MANDY HARVEY: I grew up hard of hearing [HOH]. Then, when I went to school for vocal music education, I lost my residual hearing, so now I’m profoundly deaf in both ears and I identify as such. It is a funny question, though, because everybody has their own way of “branding themselves.” You live with yourself, so you know who you are, but other people are very quick to judge. It’s nice to be able to say, this is who I am.
There’s a huge spectrum and there’s varying degrees–you can be deaf, and it doesn’t mean that if there’s not a jet engine next to your face, you’re not going to hear anything. That’s why I like to say I’m profoundly deaf, not completely deaf. To be completely deaf, I [wouldn’t] have any working parts of my inner ear. My eardrum does vibrate sometimes, but it doesn’t transmit information into my head.
Did you or do you know sign language?
MANDY HARVEY: Yes, it’s my preferred language. When I sing on stage, I always sing and sign, or if I’m playing an instrument, I always have an interpreter. I have two different music videos from my last album, both in sign, and it’s a beautiful language.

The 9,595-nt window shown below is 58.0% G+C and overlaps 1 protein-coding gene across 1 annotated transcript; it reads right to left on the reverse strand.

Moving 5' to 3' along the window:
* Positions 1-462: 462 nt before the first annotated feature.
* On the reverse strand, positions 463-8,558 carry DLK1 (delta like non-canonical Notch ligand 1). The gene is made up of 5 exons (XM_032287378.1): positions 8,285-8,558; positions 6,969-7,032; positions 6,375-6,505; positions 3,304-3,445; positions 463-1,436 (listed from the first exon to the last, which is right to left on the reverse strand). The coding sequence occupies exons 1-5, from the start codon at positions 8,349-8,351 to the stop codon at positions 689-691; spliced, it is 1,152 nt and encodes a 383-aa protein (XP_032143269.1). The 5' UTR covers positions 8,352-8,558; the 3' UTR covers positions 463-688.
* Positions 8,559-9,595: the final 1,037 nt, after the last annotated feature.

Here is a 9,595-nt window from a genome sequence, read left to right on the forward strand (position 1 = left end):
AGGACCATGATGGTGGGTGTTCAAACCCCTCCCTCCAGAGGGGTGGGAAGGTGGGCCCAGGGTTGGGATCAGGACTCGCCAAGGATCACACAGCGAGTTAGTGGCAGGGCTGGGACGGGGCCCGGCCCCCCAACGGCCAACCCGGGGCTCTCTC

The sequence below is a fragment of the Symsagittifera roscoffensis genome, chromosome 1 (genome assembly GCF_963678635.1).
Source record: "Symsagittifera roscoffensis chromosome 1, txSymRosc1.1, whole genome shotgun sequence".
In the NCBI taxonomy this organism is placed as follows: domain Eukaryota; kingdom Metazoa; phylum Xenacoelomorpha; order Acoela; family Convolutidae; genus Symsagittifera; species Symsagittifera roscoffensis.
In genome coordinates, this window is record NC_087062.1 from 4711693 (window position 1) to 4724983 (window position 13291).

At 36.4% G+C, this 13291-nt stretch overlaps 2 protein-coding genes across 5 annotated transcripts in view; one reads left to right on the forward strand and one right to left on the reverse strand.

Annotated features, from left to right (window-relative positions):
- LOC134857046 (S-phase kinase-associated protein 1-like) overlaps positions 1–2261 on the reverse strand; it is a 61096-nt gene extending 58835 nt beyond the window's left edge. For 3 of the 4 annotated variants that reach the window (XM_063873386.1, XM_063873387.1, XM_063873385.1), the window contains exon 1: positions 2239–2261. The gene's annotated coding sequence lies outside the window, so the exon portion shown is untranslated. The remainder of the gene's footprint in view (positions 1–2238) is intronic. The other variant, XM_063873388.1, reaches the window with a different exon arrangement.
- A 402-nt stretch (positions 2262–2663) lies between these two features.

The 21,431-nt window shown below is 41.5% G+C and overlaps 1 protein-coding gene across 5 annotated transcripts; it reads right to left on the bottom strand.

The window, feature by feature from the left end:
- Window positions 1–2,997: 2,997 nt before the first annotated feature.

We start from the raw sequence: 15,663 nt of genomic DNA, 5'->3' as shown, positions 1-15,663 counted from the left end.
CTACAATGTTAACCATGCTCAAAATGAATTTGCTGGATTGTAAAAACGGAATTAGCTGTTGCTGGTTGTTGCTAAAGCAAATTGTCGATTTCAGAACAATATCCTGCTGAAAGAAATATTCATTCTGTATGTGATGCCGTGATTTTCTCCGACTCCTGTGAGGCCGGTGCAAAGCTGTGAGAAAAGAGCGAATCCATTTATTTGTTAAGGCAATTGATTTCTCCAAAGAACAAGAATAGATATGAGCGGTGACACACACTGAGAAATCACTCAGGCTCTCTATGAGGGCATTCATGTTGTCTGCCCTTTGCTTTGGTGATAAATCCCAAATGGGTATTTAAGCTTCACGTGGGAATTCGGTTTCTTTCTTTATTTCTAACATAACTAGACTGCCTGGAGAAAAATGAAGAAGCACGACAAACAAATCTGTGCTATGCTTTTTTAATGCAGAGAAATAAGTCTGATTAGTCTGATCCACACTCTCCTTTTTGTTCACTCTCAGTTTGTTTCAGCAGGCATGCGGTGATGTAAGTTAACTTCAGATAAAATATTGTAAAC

In an interview like we’re having right now, I’m allowing myself to speak for myself because I have the ability to speak clearly (at least today, I don’t always). But it’s a lot of taxing mental work to speak this clearly. It takes a lot of speech therapy, a lot of time, and a lot of frustration. It’s exhausting, so I don’t always choose to speak–not because I can’t, but because it’s so much work. And sometimes, I just don’t have it.